“I think it’s really difficult because there’s not a level of respect or understanding about the BAL here in Australia yet. The opportunity to play in the BAL qualifiers won’t necessarily resonate here in Australia yet, but it will in other overseas markets,” Mills said.
“Obviously in NBL1 there’s athletic dudes, but over there, everyone’s athletic,” Higgins-Tisha noted. “I had to adjust to the physicality. You get bumped and hit in NBL1 but over there it’s different. Even the refs have accommodated to that style - you’re going to get bumped, you’re going to get hit around, and foul calls you might be used to they’re not going to give you over there. It made me think I might have to get a bit stronger.”
For top NBL1 level athletes, Mills argues the BAL is a much stronger pathway for professional opportunities overseas.
“The exposure is so much more than anything they would get here. We’re an NBA product, our games are on NBA TV, we’ve got European and NBA scouts, G League scouts out here. It’s an opportunity for them to be exposed and make the jump from the BAL to Europe or the G League more-so than it would be from NBL1.”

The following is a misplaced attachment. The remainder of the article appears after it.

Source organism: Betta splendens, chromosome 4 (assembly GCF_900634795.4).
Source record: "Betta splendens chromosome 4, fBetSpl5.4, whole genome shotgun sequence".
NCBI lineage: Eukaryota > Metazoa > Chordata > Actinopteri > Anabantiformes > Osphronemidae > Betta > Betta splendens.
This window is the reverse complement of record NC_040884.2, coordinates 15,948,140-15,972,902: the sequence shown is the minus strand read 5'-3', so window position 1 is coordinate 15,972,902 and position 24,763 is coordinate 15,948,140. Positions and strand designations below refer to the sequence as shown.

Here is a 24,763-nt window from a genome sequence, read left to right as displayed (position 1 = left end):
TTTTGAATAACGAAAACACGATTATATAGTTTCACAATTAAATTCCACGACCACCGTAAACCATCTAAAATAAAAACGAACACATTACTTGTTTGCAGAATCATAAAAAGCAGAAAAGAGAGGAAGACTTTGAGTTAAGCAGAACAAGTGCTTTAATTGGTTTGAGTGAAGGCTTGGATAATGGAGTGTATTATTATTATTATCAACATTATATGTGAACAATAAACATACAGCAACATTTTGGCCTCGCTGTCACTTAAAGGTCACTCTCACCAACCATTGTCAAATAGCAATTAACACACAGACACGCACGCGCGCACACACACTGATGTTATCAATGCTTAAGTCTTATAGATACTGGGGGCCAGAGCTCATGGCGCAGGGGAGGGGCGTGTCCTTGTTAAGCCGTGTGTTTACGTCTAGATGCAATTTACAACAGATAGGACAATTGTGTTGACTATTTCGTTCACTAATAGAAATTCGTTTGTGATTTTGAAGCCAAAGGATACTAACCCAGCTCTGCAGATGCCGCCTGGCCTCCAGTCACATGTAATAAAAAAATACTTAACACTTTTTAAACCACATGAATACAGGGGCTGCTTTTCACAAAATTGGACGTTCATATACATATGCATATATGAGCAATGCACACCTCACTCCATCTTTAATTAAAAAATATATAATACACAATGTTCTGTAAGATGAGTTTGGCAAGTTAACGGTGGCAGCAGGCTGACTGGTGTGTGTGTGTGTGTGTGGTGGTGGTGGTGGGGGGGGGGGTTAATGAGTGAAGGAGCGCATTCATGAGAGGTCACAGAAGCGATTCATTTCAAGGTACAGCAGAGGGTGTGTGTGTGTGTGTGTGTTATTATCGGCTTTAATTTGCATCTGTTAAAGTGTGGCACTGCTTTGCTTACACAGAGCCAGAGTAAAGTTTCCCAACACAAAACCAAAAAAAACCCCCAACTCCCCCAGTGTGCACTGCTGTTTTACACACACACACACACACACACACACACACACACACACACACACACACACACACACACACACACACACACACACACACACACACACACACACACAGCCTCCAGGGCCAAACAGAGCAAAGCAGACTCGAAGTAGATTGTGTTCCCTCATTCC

From the lens of the league, the benefits of Australian-based players right now are clear for the BAL’s growth.
“It would help raise the standard. It can’t be denied, we have a great junior development program here. It’s basically African players coming through the Australian system. That can’t be replicated on the continent at the moment. Having these African-Australians coming in, it helps raise the standard of the league and the exposure of the product.”
For South-Sudanese Australians, who make up a majority of the current African-Australian contingent of professional players, ample job opportunities may become available. Like Malou, those holding African passports can play as ‘African imports’, but the potential for a team based in South Sudan (one of which, Cobra Sport, existed in 2022), would open up the possibility for a full team of South-Sudanese passport holders to play as locals.